I am able to generate the output file but it does not execute.

This is what I do:

g++ program.cpp -o program

then I can see the program as the output file but when I type program it says:

It says bash: program: command not found.

So, what am I missing?

Thank you for your time.

Hello

Why not compile with DevC++ and then just run the exe file?
To run the file in cmd, just go to the directory where it's located and type the exe's name. Without the extension. Or I guess you could type that too, but I rarely use it.

Try, at the command prompt enter:
./program <enter>

Yup, sounds like the folder you are working in is not on your PATH. You can either use ./program, or you can add the working directory to your PATH by putting this in your ~/.bashrc file:

export PATH=$PATH:/home/youruser/where_you_are_working

Yeah, it seems the path variable doesn't point to "." (a current directory). You may add to your ~/.bashrc something like PATH=$PATH:., or just add the explicit path of your output directory.

Adding . to your path is an original security risk that isn't worth repeating.

Joe Hacker puts a file called 'ls' in some directory and just waits for you to come along....

Adding . to your path is an original security risk that isn't worth repeating.

Joe Hacker puts a file called 'ls' in some directory and just waits for you to come along....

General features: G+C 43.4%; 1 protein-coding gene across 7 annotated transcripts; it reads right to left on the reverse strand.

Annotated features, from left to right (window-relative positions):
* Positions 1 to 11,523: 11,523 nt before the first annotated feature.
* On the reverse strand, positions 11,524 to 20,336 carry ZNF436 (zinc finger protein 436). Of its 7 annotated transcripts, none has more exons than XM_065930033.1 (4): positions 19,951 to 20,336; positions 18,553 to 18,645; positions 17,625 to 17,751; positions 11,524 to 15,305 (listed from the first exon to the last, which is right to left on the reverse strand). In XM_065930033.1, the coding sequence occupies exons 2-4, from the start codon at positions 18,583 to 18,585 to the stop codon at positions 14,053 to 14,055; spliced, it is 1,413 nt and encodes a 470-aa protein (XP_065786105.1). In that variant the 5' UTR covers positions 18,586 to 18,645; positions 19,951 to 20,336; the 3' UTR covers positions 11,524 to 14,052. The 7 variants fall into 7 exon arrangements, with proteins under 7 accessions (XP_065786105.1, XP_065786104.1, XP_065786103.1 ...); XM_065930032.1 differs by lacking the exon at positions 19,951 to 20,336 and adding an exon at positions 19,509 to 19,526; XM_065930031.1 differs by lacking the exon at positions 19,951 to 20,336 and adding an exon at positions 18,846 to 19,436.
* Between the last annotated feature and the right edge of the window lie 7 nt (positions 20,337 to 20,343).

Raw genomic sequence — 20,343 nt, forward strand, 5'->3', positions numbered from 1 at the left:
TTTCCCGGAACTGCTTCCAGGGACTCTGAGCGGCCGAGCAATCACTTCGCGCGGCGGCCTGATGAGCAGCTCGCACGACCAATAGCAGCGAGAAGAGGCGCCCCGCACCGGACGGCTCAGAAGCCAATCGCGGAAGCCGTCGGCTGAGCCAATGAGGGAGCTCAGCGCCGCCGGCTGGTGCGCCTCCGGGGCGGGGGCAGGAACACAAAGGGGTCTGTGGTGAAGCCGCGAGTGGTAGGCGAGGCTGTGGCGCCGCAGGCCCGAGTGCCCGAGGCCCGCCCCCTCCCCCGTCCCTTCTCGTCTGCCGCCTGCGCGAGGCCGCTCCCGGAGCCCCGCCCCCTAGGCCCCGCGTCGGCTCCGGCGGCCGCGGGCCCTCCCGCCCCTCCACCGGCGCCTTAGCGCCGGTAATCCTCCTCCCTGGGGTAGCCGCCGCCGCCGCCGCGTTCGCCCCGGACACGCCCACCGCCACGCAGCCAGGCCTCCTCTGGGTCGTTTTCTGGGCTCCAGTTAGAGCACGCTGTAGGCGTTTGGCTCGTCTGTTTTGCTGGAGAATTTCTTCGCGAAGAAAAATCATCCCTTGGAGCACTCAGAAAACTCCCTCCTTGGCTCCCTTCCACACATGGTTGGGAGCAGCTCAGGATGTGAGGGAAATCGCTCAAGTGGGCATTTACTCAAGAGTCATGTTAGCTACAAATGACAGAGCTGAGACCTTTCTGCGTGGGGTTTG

Well, that's not the exact definition of the problem, since JH would better put his trojan on the first directory of the $PATH, once he managed to get in. IMHO, a probability of inconsistent (let's say dependent on the $PWD) behaviour could be some risky.

I imagine that the answer to the OP's question is what Ancient Dragon somehow accidentally posted in post 1:

Hello

Why not compile with DevC++ and then just run the exe file?
To run the file in cmd, just go to the directory where it's located and type the exe's name. Without the extension. Or I guess you could type that too, but I rarely use it.

Try, at the command prompt enter:
./program <enter>

Since the error says "bash", presumably the OS is Linux, so do what is in red. The black part would be advice for Windows.

And, BTW, you're quite safe, if "." is the last directory of your $PATH; the shell will obviously scan all the "legal" directories first. Eventually, "GNU ls" will remain the leader for invocation, even if your hypothetical JH puts his "wrong ls" in $PWD.
Regards

Assuming you can always spell correctly?
Ever type 'sl' instead?
It isn't safe anywhere in your path.

Assuming you can always spell correctly?
Ever type 'sl' instead?
It isn't safe anywhere in your path.

Mistyping is obviously risky ;-), but if I was an imposter I'd still better put my "sl" trojan into "/usr/local/bin" to be sure that each invocation of "sl" succeeds. I frankly cannot figure out the situation, when using "." at the very end of the $PATH is significantly riskier than the explicit call.
Regards

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